A three-pronged test has evolved for determining whether a proffer indicates evidence from which a jury could reasonably infer the bias of a witness: the proponent of the cross-examination must proffer to the trial Judge facts which support (1) a genuine belief that the witness is biased in the manner asserted, (2) proposed questions that are probative of that bias, and (3) a specific personal bias on the part of the witness. Parker, supra, 586 A.2d at 723; Parker v. United States, 561 A.2d 994, 996 (D.C. 1989); Jones, supra note 1, 516 A.2d at 517. Defense counsel proffered that he was certain that he could show the officer's personal financial motive through the officer's own testimony. There were critical discrepancies between the officer's trial testimony and the written reports that he had prepared shortly after the drug buy from Baum. *fn8 Combined with the general circumstances of appellant's arrest -- where, according to the officer, appellant was simply one of many persons within a perimeter area, some of whom were announcing they had drugs to sell -- the trial Judge was presented with evidence that the defense had a genuine belief that the officer was biased, since nothing else appeared to explain the discrepancies in his testimony, the first prong of the Parker test. With regard to the second prong of the Parker test, defense counsel informed the trial Judge that he wanted, for example, to ask the officer whether he was receiving overtime pay for testifying at appellant's trial and whether he had a financial stake in cases going to trial in order to show that the officer had a personal financial motivation for arresting appellant. As to the third prong, defense counsel informed the trial Judge that he could show Officer Faison's personal financial motivation by questioning him about his pay status; thus, the proffer was directly tied to Officer Faison.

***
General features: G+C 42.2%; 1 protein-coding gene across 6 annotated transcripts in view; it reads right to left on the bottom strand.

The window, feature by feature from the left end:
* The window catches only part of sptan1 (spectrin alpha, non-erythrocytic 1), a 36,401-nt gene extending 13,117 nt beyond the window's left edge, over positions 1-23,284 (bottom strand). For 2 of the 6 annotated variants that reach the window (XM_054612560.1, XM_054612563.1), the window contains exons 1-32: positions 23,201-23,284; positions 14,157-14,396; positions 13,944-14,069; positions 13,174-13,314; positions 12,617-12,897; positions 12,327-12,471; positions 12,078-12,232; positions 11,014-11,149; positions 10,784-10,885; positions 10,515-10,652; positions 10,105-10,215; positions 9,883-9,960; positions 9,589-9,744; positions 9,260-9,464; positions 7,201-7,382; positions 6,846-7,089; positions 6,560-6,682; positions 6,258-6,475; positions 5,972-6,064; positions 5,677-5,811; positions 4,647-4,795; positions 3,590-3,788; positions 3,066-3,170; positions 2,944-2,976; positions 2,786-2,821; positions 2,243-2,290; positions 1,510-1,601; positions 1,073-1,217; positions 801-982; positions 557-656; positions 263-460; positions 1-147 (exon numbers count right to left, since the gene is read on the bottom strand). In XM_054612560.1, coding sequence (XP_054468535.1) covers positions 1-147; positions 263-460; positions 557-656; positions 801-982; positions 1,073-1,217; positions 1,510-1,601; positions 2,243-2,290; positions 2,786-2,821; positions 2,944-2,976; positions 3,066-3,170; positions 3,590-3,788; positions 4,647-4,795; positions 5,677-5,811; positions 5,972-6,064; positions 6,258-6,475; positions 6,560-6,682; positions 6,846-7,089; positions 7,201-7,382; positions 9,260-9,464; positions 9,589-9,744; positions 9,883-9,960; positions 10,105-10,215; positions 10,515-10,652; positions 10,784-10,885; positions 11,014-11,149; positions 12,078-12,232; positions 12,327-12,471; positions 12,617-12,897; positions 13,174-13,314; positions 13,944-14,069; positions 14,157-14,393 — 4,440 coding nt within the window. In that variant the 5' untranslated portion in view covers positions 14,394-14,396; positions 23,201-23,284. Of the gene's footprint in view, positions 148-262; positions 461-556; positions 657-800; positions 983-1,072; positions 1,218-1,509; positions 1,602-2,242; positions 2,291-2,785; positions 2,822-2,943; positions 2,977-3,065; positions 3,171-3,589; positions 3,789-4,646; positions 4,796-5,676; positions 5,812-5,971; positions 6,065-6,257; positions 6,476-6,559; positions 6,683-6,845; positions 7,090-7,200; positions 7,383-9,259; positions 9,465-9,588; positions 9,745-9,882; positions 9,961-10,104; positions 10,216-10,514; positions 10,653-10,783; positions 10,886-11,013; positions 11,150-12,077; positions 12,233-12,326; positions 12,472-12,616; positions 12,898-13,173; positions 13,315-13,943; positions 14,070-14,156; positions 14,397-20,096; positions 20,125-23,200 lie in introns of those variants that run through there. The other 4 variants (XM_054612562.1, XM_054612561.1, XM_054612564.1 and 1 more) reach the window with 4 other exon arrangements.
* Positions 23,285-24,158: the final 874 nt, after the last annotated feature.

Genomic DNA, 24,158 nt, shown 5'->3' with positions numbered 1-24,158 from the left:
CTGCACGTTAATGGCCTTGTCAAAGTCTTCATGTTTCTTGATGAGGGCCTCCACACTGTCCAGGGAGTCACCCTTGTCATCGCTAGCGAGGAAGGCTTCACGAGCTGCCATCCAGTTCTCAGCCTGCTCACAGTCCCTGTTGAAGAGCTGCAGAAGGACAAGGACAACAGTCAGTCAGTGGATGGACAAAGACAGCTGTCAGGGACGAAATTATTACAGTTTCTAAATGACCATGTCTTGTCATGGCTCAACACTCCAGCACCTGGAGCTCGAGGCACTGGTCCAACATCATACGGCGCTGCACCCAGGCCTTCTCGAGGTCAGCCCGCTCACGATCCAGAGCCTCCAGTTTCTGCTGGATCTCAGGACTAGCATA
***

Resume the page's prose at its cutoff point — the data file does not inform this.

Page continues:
In the absence of a voir dire indicating that the proffer could not be proven, therefore, cross-examination regarding the officer's financial interest should not have been denied. See Best, supra, 328 A.2d at 382 (deficiency in a proffer "does not justify the complete curtailment of questioning," particularly where "presentation of proffer was hobbled by the court's misconception of relevancy . . . ."). Cf. Porter, supra, 561 A.2d at 996 (failure to proffer that officer had actual knowledge of pending civil suit against police department fatal to establishing officer's bias). The government did not dispute defense counsel's claim that such overtime in repeated appearances at trials could result in a considerable amount of money, even doubling the officer's regular salary. Nor did the government protest when defense counsel told the Judge that cross-examination regarding the officer's financial motive was important in order for defense counsel to respond to a closing argument inevitably made by prosecutors in response to any defense attack on the officer's credibility, i.e., that the officer was simply doing his duty. Consequently, it is difficult to understand why questions about who was paying the officer's salary, the hours of his normal tour of duty, and the fact that he received overtime pay for appearing at trials, were not permitted to be asked. See Best, supra, 328 A.2d at 382. Further, when counsel offered to provide further details to support the inference with respect to the particular officer who identified appellant, the Judge would not permit it. *fn9